Bowel Habits Post-Op

Clinical data addressing bowel habits post-op.


Gastric Emptying and Postprandial PYY Response After Biliopancreatic Diversion with Duodenal Switch. 
Hedberg et al. Sept 2010
PubMed Abstract

BACKGROUND: Super-obesity (BMI>50) is increasing rapidly. We use the biliopancreatic diversion with duodenal switch (BPD-DS) as one option in this patient category. The aim of the present study was to investigate the emptying of the gastric tube, PYY levels and dumping symptoms after BPD-DS.

METHODS: Emptying of the gastric tube was investigated with scintigraphy after an overnight fast. Twenty patients (median age 43 years, BMI 31.1 kg/m(2)) having undergone BPD-DS in median 3.5 years previously were included in the scintigraphic study. A technetium-labelled omelette was ingested and scintigraphic evaluation of gastric emptying was undertaken. Ten of the patients also underwent PYY measurements after a standardised meal and were compared to nine non-operated age-matched normal weight controls, both in the fasting state and after the test meal. Frequency of dumping symptoms was evaluated in all patients.

RESULTS: The half-emptying time was 28 +/- 16 min. Lag phase was present in 30% of the patients. PYY levels were significantly higher in BPD-DS patients as compared to controls both in the fasting state (p<0.001) and after the test meal (p<0.001). Dumping symptoms were scarce and occurred in 17 of the 20 patients only few times yearly or less.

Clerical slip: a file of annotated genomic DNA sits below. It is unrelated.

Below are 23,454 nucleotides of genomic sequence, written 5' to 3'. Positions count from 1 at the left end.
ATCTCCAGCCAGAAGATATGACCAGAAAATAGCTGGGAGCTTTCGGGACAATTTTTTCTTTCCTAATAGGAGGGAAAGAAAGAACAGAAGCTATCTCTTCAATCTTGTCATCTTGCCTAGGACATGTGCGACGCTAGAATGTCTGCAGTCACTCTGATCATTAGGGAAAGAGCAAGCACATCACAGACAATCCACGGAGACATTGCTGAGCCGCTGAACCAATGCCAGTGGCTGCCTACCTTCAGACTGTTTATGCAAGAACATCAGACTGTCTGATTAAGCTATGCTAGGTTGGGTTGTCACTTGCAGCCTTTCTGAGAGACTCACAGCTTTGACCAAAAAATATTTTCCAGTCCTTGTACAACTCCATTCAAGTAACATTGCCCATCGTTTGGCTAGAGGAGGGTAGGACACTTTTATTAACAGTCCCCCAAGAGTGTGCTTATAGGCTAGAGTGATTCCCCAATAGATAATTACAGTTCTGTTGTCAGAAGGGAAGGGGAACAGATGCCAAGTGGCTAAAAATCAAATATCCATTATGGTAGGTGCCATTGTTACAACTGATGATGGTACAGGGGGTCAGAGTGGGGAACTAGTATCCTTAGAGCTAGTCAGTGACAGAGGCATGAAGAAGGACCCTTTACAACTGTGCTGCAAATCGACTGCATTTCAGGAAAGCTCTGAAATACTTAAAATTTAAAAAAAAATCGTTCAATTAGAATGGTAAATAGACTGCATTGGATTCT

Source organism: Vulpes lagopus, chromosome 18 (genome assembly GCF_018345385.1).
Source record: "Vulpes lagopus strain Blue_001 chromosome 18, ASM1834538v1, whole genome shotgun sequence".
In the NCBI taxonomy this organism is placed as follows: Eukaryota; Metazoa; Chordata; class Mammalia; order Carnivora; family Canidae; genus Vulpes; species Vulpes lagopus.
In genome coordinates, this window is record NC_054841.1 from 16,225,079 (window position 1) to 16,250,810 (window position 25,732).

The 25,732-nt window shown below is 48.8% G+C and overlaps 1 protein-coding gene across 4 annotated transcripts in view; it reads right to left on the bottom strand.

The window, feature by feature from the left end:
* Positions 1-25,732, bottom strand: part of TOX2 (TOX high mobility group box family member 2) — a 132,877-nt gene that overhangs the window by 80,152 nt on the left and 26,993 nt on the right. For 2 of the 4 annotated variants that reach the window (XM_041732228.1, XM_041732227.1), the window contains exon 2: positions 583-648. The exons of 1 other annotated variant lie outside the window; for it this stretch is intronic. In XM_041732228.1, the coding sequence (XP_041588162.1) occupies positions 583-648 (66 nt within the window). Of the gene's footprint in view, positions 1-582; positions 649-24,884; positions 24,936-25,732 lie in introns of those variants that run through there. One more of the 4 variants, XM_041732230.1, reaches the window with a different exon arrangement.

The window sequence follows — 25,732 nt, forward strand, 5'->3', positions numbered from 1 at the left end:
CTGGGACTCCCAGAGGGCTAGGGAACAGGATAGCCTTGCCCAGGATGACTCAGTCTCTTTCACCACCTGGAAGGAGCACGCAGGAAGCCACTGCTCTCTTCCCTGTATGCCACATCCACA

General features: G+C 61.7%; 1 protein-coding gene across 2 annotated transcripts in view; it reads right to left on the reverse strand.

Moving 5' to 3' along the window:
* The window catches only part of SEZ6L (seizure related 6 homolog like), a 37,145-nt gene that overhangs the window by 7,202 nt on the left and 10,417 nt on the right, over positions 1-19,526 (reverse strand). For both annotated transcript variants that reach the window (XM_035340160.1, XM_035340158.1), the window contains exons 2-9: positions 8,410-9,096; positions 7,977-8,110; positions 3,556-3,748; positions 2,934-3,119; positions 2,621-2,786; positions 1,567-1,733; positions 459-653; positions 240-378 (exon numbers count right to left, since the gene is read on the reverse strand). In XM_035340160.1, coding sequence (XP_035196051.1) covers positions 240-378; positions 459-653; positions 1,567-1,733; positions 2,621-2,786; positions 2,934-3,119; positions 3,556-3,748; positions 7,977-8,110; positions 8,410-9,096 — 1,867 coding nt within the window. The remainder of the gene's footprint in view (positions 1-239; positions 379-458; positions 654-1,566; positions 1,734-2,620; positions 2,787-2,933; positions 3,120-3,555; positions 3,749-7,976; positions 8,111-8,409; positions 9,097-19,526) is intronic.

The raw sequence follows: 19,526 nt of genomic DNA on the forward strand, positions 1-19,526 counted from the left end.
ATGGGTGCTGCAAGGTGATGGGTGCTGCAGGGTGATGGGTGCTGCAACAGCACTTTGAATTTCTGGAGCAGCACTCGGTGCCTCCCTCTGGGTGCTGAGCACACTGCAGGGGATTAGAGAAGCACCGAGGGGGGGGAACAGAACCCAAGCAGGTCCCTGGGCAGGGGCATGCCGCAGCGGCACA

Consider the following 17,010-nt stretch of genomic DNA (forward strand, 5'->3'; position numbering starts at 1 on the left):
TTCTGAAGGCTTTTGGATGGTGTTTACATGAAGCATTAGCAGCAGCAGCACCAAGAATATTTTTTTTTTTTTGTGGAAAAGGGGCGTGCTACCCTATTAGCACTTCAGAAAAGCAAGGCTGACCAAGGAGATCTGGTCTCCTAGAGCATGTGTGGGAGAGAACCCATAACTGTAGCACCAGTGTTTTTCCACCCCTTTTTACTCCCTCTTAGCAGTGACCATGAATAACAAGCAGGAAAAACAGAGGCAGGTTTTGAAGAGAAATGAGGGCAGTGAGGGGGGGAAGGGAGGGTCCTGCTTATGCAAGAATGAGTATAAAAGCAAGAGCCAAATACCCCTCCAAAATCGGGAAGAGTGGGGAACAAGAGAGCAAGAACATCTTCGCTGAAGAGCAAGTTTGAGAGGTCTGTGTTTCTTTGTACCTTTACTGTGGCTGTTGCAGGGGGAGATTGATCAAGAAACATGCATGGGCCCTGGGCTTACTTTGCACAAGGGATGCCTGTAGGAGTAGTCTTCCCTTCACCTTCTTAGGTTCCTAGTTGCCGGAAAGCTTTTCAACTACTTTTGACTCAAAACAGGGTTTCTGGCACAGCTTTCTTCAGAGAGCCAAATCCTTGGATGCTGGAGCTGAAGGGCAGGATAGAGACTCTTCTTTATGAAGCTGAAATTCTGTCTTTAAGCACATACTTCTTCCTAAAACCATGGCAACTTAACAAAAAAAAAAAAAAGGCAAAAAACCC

CONCLUSIONS: Although the pylorus is preserved in BPD-DS, the stomach emptying is faster than in non-operated subjects. PYY levels are elevated in the fasting state after BPD-DS and a marked response to a test meal is seen, likely due to the rapid stimulation of intraluminal nutrients in the distal ileum. In spite of this, dumping symptoms are uncommon.


Bowel Habits after Gastric Bypass Versus the Duodenal Switch Operation. 
Wasserberg et al. Aug 2008
PubMed Abstract


BACKGROUND: One of the perceived disadvantages of the biliopancreatic diversion with duodenal switch operation is diarrhea. The aim of this study was to compare the bowel habits of patients after duodenal switch operation or Roux-en-Y gastric bypass.

METHODS: A prospective comparative case series design was used. Forty-six patients who underwent duodenal switch (n = 28) or gastric bypass (n = 18) were asked to complete a daily diary for 14 days after losing least 50% of their excess body weight. Data were collected on number of bowel episodes, incontinence, urgency, stool consistency, and awakening from sleep to defecate. Background variables were recorded from the medical files.

RESULTS: The duodenal switch group was heavier (body mass index 53.5 vs 47.0 kg/m(2), p = 0.03) and older (47.5 vs 41.0 years, p = NS) than the gastric bypass group. Median time to 50% excess body weight loss was 22 months in the duodenal switch group compared to 10.0 months in the gastric bypass group (p = 0.001). Patients after duodenal switch surgery reported a median of 23.5 bowel episodes over the 14-day study period compared to 16.5 in the gastric bypass group (p = NS). There was no between-group differences in any of the other bowel parameters studied.

CONCLUSIONS: Although duodenal switch is associated with more bowel episodes than gastric bypass, the difference is not statistically significant. Bowel habits are similar in patients who achieve 50% estimated body weight loss with duodenal switch surgery or gastric bypass.